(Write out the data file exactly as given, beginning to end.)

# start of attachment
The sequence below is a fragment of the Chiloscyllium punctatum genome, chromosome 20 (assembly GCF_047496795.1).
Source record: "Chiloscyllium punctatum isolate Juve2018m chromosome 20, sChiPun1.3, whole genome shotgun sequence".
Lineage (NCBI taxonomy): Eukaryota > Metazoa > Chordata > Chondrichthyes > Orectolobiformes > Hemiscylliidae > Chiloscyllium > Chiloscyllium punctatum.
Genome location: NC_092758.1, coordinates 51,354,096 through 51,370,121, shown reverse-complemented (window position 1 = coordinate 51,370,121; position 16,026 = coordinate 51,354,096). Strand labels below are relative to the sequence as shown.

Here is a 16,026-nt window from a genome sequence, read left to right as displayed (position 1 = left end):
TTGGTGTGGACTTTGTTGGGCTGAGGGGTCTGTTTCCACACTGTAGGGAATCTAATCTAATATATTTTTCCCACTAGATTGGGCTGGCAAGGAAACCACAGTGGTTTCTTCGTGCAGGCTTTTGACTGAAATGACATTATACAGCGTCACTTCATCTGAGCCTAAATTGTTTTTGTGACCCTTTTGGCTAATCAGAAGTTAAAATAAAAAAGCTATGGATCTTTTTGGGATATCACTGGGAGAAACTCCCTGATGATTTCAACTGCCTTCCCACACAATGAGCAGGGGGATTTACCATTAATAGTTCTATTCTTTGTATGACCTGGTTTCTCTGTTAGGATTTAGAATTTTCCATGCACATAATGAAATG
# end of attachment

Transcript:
The sequence below is a fragment of the Chiloscyllium punctatum genome, chromosome 20 (assembly GCF_047496795.1).
Source record: "Chiloscyllium punctatum isolate Juve2018m chromosome 20, sChiPun1.3, whole genome shotgun sequence".
Lineage (NCBI taxonomy): Eukaryota > Metazoa > Chordata > Chondrichthyes > Orectolobiformes > Hemiscylliidae > Chiloscyllium > Chiloscyllium punctatum.
Genome location: NC_092758.1, coordinates 51,354,096 through 51,370,121, shown reverse-complemented (window position 1 = coordinate 51,370,121; position 16,026 = coordinate 51,354,096). Strand labels below are relative to the sequence as shown.

Here is a 16,026-nt window from a genome sequence, read left to right as displayed (position 1 = left end):
TTGGTGTGGACTTTGTTGGGCTGAGGGGTCTGTTTCCACACTGTAGGGAATCTAATCTAATATATTTTTCCCACTAGATTGGGCTGGCAAGGAAACCACAGTGGTTTCTTCGTGCAGGCTTTTGACTGAAATGACATTATACAGCGTCACTTCATCTGAGCCTAAATTGTTTTTGTGACCCTTTTGGCTAATCAGAAGTTAAAATAAAAAAGCTATGGATCTTTTTGGGATATCACTGGGAGAAACTCCCTGATGATTTCAACTGCCTTCCCACACAATGAGCAGGGGGATTTACCATTAATAGTTCTATTCTTTGTATGACCTGGTTTCTCTGTTAGGATTTAGAATTTTCCATGCACATAATGAAATG